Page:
You are not your illness

Having to read all about someone’s problems is not the most enjoyable pastime. Personally, I would always choose to sit down and watch a romantic comedy where I know there will be a happy ending over a real life documentary with only one, gloomy outcome. This is why I have tried my best to keep each of my posts light-hearted and upbeat for all your reading pleasure. Whilst this has not always been easy, it has enabled me to take something positive from each negative situation I may entail.

You always hear such inspiring stories about incredible people standing up and fighting their illness, getting through because they’re brave beyond belief and keeping on going, showing their abstemiousness. But what happens when you just don’t have the strength to go on anymore?

autoimmune life

Yesterday was a day that I feel there could possibly be no positive spin for. Sometimes, when I am full of emotion, the only way I can truly release is to write; and that is why today I am sat at my computer writing to you.

Over the past few weeks I have been somewhat of a hermit. My mood has been so low that even getting out of bed became an up mighty struggle. I was cancelling plans left, right and centre, spending days on end in unwashed pyjamas and even skipping meals. Then some strange patterns started to emerge, I was beginning to feel paranoid, having déjàvu that lasted for hours on end and becoming more and more irritable. Then there was the physical side, my headaches were becoming more constant, my sleep was disturbed and my clammy hands and shaking palms had come back with a vengeance.

I truly believe that everyone knows their own body better than any Doctor out there, no matter how over qualified they may be. I knew in my heart of hearts that something was wrong. Therefore, I took it upon myself to email Dr Buckley in Oxford to ask her about my steroid reduction and ask for help.

This made way for yesterday’s trip to Oxford’s John Radcliffe. Dad and I woke in the early hours, bundled into the car and made the journey to the JR. The morning was spent having an EEG. For those of you that are not familiar with this, it is a procedure, which entails electrodes being stuck onto your head with a sticky paste to enable a recording your brain activity to be formed. As discussed with the Neurophysiologist, fully understanding what the different brain waves mean takes years and years of training, therefore I will not bore you with the specifics.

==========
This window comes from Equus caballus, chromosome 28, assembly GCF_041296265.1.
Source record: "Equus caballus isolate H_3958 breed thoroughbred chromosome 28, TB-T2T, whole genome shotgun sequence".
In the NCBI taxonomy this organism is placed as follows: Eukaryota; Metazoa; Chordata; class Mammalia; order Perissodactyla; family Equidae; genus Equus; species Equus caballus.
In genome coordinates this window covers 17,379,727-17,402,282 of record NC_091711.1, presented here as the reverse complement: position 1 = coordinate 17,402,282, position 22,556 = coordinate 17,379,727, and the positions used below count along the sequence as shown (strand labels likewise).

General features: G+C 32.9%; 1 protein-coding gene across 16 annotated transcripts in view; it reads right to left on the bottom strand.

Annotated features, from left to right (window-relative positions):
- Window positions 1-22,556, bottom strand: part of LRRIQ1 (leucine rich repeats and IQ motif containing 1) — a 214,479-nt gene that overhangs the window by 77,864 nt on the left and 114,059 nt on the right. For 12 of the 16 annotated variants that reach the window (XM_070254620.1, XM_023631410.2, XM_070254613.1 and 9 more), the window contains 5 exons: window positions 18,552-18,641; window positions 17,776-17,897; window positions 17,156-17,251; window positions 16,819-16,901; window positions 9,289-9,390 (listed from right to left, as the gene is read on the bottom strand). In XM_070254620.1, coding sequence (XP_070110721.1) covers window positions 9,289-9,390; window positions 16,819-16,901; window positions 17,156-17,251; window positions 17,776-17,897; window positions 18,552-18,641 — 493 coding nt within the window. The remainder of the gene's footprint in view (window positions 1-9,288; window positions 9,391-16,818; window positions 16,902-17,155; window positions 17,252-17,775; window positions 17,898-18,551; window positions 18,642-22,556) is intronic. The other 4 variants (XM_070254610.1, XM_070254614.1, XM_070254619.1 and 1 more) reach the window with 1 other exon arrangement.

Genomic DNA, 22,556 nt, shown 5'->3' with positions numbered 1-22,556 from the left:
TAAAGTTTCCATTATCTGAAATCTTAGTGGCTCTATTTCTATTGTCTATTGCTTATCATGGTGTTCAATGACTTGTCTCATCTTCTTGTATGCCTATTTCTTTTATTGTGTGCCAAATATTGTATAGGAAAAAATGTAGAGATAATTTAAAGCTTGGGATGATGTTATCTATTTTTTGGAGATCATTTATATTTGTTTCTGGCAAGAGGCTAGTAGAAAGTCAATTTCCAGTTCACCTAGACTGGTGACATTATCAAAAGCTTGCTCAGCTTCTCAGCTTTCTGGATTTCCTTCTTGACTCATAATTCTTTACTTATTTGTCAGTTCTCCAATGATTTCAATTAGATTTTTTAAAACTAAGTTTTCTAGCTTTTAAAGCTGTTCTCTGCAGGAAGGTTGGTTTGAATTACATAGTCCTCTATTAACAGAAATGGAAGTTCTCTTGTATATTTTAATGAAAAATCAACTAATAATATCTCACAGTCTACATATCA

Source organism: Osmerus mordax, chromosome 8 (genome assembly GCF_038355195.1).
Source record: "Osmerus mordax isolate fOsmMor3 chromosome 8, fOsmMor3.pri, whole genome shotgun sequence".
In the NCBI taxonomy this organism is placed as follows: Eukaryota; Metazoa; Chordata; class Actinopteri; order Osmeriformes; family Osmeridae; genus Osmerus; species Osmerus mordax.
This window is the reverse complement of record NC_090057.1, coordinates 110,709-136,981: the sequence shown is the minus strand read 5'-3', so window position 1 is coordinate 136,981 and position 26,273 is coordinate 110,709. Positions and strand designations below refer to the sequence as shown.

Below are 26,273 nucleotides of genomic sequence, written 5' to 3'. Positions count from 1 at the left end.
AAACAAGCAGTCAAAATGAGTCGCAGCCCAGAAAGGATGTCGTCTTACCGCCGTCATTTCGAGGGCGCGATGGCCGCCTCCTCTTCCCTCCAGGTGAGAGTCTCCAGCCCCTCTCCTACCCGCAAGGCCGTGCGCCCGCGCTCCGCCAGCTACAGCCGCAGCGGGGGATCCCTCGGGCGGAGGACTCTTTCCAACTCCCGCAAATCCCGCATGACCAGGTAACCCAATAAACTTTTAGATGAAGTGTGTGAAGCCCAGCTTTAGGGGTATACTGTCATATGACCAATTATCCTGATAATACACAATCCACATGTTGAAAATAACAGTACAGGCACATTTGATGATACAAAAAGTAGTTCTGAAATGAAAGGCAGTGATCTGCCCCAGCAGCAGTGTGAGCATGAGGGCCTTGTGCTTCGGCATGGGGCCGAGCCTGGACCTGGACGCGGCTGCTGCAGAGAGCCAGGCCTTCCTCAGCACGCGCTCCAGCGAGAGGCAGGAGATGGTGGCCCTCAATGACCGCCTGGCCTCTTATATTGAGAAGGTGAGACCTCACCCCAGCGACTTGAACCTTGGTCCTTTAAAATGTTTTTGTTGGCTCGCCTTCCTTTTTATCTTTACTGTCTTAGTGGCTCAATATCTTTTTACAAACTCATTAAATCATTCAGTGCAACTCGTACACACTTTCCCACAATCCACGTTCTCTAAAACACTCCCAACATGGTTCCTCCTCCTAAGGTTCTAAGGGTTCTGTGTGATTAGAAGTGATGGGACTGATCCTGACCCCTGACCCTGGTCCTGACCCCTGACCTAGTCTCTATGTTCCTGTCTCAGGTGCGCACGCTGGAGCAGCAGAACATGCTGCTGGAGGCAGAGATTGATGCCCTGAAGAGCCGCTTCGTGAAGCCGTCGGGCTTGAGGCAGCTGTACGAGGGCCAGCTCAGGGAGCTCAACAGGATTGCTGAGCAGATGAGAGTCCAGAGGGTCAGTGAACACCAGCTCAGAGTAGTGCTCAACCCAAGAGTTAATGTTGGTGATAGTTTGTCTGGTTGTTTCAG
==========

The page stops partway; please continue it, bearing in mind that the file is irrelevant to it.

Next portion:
My results, on the other hand, were quite easy to understand, although difficult to comprehend.

My EEG was abnormal.

EEG Patterns

autoimmune delta

The way that it was explained to me was this, my brain is producing slow waves, the waves that are normally produced when one is asleep, but in my case, they are occurring during waking hours. If that was not enough, my most recent antibody level came back as worryingly high too. In other words, I am verging on yet another relapse. All in all, not the best news.

“Good news. It’s not cancer. It’s autoimmune.”

“Bad news. You’ll need to take chemo for the rest of your life.”


I cried tears like those from Alice in Wonderland, they literally splashed onto the floor, and then it was time to comprehend what this actually meant. What it means is that after months of persuading my Doctors to reduce my steroids, I will be upping my dose once again. What it means is that I am to be admitted into The JR on Monday to have yet another plasma exchange, following that I will start a course of chemotherapy. What it means is that once again my body has decided to fight against itself. My body is attacking my body.

“Autoimmune disease, because the only thing tough enough to kick my ass is me.”

autoimmune illness

I know that I always endeavour to be optimistic. I really, truly try my very best to always put a positive spin on everything. Sometimes though, this is not possible.

It is safe to say that I have had somewhat of a rollercoaster these past few years, there have been some triumphant ups along the way, and some almighty lows. From completing half marathons weeks after plasma exchanges to jumping out of planes at 15000ft after being told I was not medically fit enough. In the words of Sir Isaac Newton, what goes up must come down. And it appears that this period of time is destined to be one of those downs.

However, when I am sat in my hospital bed next week feeling sorry for myself, I will remember all the kind words of support that everyone has given me. Without you I could not keep going.

My body may be attacking me but I am ready to fight back.

I am going to kick this autoimmune disease in the ass.

autoimmune not illness